Review: Strange Bodies, By Marcel Theroux

Obsession and horror in an eerily plausible modern 'Frankenstein'

What makes us who we are, and what is at the root of personal identity? Those profound questions are at the heart of this expertly crafted novel, a book that is dripping in literary resonance, yet one that also rattles along in wonderful fashion; a very modern thriller with more than a hint of horror about it.

There are echoes of Mary Shelley's Frankenstein throughout Strange Bodies and Theroux has used recent advances in biotech-nology to make his modern equivalent feel eerily plausible.

The book starts when shop owner Susanna is visited by a former university boyfriend, Nicholas. He looks different, but who doesn't after 20 years? However, when Susanna searches online, she finds that Nicholas died the previous year in a road accident, leaving behind a wife and two children.

The rest of the novel is a document that Susanna finds in Nicholas's possession, a confession of sorts that explains everything with such exquisitely creeping dread that it's almost painful to read on as Nicholas gradually gets sucked into the murky world of his worst nightmares.

Nicholas is a minor academic specialising in the work of Samuel Johnson, and is approached by Hunter, a music impresario, and a monosyllabic Russian businessman called Sinan to authenticate some letters which may have been written by the great man.

At first, Nicholas thinks the letters are genuine, but then he becomes suspicious. The prose undoubtedly has the feel and rhythm of Johnson's hand, yet the paper the letters are written on is not nearly old enough.

Eventually he finds out that the letters have been penned by a Russian savant called Jack, the brother of Hunter's housekeeper, who is being kept in Hunter's basement. Nicholas finds himself obsessed with Jack's hulking presence, the contradiction between his lack of everyday communication and his incredible ability to mimic Johnson's work.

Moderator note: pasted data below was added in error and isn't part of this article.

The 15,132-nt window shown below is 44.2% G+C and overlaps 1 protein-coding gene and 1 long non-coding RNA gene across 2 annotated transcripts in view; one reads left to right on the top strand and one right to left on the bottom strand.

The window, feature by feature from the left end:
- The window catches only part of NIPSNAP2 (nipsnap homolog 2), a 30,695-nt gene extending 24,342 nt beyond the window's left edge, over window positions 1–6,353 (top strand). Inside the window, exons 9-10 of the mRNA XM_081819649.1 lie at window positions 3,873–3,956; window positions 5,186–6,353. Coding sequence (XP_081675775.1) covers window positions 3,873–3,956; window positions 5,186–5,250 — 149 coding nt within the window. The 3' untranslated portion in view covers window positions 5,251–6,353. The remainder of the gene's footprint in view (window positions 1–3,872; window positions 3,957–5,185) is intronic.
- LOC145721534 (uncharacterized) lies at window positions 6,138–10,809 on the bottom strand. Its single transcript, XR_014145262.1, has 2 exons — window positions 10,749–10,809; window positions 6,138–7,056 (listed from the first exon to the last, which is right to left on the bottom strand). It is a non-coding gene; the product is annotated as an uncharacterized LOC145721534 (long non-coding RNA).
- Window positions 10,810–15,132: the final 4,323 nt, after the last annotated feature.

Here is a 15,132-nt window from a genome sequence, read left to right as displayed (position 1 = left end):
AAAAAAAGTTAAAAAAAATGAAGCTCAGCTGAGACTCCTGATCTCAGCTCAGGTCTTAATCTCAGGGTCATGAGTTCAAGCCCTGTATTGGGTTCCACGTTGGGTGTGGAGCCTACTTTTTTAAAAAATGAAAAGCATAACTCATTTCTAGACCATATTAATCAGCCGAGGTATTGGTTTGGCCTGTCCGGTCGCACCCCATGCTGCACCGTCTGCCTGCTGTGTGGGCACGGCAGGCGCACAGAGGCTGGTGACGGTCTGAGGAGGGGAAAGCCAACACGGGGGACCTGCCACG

It is this obsession that sees Nicholas's life slowly unravel as he becomes drawn into a dangerous world that takes in literary fraud, secret Soviet-era science experiments, and the nature of existence.

Theroux handles the different layers of his story wonderfully as he explores the links between language and identity: without the ability to communicate, what are we? If someone could adequately replicate the communication of another, would the two be distinguishable entities?

In looking at these questions, Theroux draws on literary classics, philosophy and sociology, but he avoids overdoing the intellectual, and always draws the reader back to the emotional core of the novel: Nicholas's struggle to understand who he has become.

There is a deeply melancholic undertow to Strange Bodies, reminiscent of Kazuo Ishiguro's Never Let Me Go; indeed, both books share a morally complex look at mortality. The way in which Theroux portrays his central character's plight and mindset is heartbreaking without ever seeming manipulative.

It's not often you read a book as clever as this that is also emotionally charged and moving. It is to Theroux's immense credit that he pulls it off so convincingly.